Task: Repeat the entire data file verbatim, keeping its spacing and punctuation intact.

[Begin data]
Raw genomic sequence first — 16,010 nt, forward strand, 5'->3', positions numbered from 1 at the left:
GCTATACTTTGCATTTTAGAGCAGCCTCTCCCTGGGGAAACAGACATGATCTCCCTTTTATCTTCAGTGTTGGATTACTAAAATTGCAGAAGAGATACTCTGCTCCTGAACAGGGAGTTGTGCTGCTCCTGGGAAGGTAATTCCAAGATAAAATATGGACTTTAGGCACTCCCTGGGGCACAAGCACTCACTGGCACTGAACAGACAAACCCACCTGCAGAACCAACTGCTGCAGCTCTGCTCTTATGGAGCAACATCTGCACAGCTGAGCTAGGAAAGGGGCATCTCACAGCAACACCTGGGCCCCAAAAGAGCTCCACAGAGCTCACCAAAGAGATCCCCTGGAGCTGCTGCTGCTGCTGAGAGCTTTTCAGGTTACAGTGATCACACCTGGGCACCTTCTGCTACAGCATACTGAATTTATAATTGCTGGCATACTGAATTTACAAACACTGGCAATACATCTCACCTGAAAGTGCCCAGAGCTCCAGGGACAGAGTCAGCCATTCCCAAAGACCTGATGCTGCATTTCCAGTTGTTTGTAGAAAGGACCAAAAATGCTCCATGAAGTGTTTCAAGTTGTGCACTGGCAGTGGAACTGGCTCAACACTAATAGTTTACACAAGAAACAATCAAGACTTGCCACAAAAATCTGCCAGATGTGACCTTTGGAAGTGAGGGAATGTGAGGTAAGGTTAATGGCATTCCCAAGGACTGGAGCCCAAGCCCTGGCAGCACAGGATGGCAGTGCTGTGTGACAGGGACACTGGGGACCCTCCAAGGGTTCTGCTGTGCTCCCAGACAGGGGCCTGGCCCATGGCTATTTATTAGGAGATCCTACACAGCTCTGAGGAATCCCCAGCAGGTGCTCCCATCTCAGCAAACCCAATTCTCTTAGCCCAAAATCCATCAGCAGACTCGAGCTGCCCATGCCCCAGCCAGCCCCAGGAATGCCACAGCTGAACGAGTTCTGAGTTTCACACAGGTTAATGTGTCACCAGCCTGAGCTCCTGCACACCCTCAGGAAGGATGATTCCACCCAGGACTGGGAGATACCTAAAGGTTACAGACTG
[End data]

Raw genomic sequence first — 16,010 nt, forward strand, 5'->3', positions numbered from 1 at the left:
GCTATACTTTGCATTTTAGAGCAGCCTCTCCCTGGGGAAACAGACATGATCTCCCTTTTATCTTCAGTGTTGGATTACTAAAATTGCAGAAGAGATACTCTGCTCCTGAACAGGGAGTTGTGCTGCTCCTGGGAAGGTAATTCCAAGATAAAATATGGACTTTAGGCACTCCCTGGGGCACAAGCACTCACTGGCACTGAACAGACAAACCCACCTGCAGAACCAACTGCTGCAGCTCTGCTCTTATGGAGCAACATCTGCACAGCTGAGCTAGGAAAGGGGCATCTCACAGCAACACCTGGGCCCCAAAAGAGCTCCACAGAGCTCACCAAAGAGATCCCCTGGAGCTGCTGCTGCTGCTGAGAGCTTTTCAGGTTACAGTGATCACACCTGGGCACCTTCTGCTACAGCATACTGAATTTATAATTGCTGGCATACTGAATTTACAAACACTGGCAATACATCTCACCTGAAAGTGCCCAGAGCTCCAGGGACAGAGTCAGCCATTCCCAAAGACCTGATGCTGCATTTCCAGTTGTTTGTAGAAAGGACCAAAAATGCTCCATGAAGTGTTTCAAGTTGTGCACTGGCAGTGGAACTGGCTCAACACTAATAGTTTACACAAGAAACAATCAAGACTTGCCACAAAAATCTGCCAGATGTGACCTTTGGAAGTGAGGGAATGTGAGGTAAGGTTAATGGCATTCCCAAGGACTGGAGCCCAAGCCCTGGCAGCACAGGATGGCAGTGCTGTGTGACAGGGACACTGGGGACCCTCCAAGGGTTCTGCTGTGCTCCCAGACAGGGGCCTGGCCCATGGCTATTTATTAGGAGATCCTACACAGCTCTGAGGAATCCCCAGCAGGTGCTCCCATCTCAGCAAACCCAATTCTCTTAGCCCAAAATCCATCAGCAGACTCGAGCTGCCCATGCCCCAGCCAGCCCCAGGAATGCCACAGCTGAACGAGTTCTGAGTTTCACACAGGTTAATGTGTCACCAGCCTGAGCTCCTGCACACCCTCAGGAAGGATGATTCCACCCAGGACTGGGAGATACCTAAAGGTTACAGACTG